There was a moral suspicion of curiosity still partly in place in the 16th and 17th centuries, by which time the “cabinet of curiosities” had none the less become central to conceptions of knowledge and how its results were to be displayed or communicated. A precursor of the museum vitrine, the cabinet of curiosities or Wunderkammer brought together specimens and artefacts from disparate fields of knowledge – natural and artificial, mundane and bizarre, authentic and fake – so that they inhabited the same physical and conceptual space. Anything and everything, in this period of promiscuous intellectual activity, might be the object of the collector’s curious gaze.
The cabinet or vitrine is also an image of curiosity itself. And no artist has in recent decades been so determined and daring in deploying the vitrine as Hirst. With Hirst’s cabinets, we shuttle constantly between immersion in and aesthetic distance from the object of curiosity. Whether it is the cow’s head and countless teeming flies of A Thousand Years, or the notorious shark of The Physical Impossibility of Death in the Mind of Someone Living, 1991, the work relies on a fascination with the physical presence of death and a reflexiveness on the part of the viewer regarding his detachment from the dead thing. These are works that make one feel distinctly uncomfortable about feeling comfortable in the face of death.
If With Dead Head was Hirst’s first memento mori, such self-advertised images of mortality have proliferated in his work over the past quarter century. To put the point crudely, there are skulls everywhere in his art. For the Love of God 2007, his diamond-encrusted platinum skull, is the most notorious of these. But that work, with its luxurious repurposing of familiar iconography, is also a clue to the exact nature of Hirst’s engagement with death.
It is not a matter only of imagery or iconography: For the Love of God is as much a work about the transmutation of matter as about the images that attach to our ideas or experience of death. The skull is nothing more or less than an alchemical object: a death’s-head sublimed (as alchemists traditionally put it) out of base organic matter and into the stuff of wealth and glamour, certainly, but also the stuff of an inhuman immortality. The diamond skull is an image, or rather an embodiment, of human frailty and extreme endurance or hubristic hope of such endurance.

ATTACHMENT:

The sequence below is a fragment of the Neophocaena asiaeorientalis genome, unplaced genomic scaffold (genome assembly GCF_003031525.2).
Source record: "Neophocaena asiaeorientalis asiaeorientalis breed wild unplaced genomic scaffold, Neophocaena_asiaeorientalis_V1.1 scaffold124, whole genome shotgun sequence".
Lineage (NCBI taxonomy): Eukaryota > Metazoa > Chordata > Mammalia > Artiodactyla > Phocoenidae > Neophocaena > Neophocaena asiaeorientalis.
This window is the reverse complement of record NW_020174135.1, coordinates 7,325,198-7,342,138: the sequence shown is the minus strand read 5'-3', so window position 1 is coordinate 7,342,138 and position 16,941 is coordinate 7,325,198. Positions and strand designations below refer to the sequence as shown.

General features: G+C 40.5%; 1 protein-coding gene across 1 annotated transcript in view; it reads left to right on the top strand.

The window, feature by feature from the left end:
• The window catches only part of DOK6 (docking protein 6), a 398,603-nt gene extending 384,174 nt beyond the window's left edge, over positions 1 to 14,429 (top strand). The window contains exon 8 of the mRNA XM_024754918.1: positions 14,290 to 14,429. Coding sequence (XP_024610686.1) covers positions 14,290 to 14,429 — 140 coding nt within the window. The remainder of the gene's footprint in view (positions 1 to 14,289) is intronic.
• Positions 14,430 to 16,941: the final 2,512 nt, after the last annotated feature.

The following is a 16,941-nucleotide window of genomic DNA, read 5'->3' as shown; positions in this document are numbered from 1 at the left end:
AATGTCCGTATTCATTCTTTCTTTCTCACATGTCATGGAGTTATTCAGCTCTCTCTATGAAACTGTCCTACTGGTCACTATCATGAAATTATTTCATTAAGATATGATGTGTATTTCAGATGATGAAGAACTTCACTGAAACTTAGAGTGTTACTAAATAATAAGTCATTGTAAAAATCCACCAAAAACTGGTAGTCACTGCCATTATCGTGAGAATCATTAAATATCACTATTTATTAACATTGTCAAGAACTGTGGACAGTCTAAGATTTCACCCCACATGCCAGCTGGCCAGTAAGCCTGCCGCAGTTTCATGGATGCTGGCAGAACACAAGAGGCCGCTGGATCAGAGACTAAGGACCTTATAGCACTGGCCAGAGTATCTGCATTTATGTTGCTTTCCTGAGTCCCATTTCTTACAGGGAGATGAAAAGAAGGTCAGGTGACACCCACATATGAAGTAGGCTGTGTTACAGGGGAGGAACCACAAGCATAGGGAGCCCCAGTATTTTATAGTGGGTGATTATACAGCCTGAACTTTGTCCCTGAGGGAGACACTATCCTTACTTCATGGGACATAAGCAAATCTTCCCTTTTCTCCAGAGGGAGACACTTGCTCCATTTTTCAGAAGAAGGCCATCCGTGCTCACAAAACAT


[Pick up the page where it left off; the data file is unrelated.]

In that sense, for all its supposed – and consciously courted – vulgarity, the work that it most resembles is not a hard and pristine vitrine but a heart-stoppingly fragile one: What Goes Up Must Come Down 1994. Here, a ping-pong ball hovers on the jet of air from a hairdryer installed in a Plexiglas cylinder. As an image of physical frailty it is poetic and funny, but it seems actually to depict something more precise than simply a “life” hanging in the balance.
There are numerous instances of religious and specifically Christian imagery in Hirst’s art – consider his several crucified skeletons – but when one says that this frail and floating object is nothing other than a human soul or essence, one should understand that word as much in physiological terms as theological: for what Hirst depicts time and again is nothing other than a being on the edge of extinction, delicately embodied and about to be disembodied.
This is the final significance of his fixation with corpses, morgues, medicine and the theatrics of dissection: the true subject of that early photograph is not the gruesome head or the still adolescent bravura of the photographic prank, but the smile on the face of an artist who already knows he is doomed.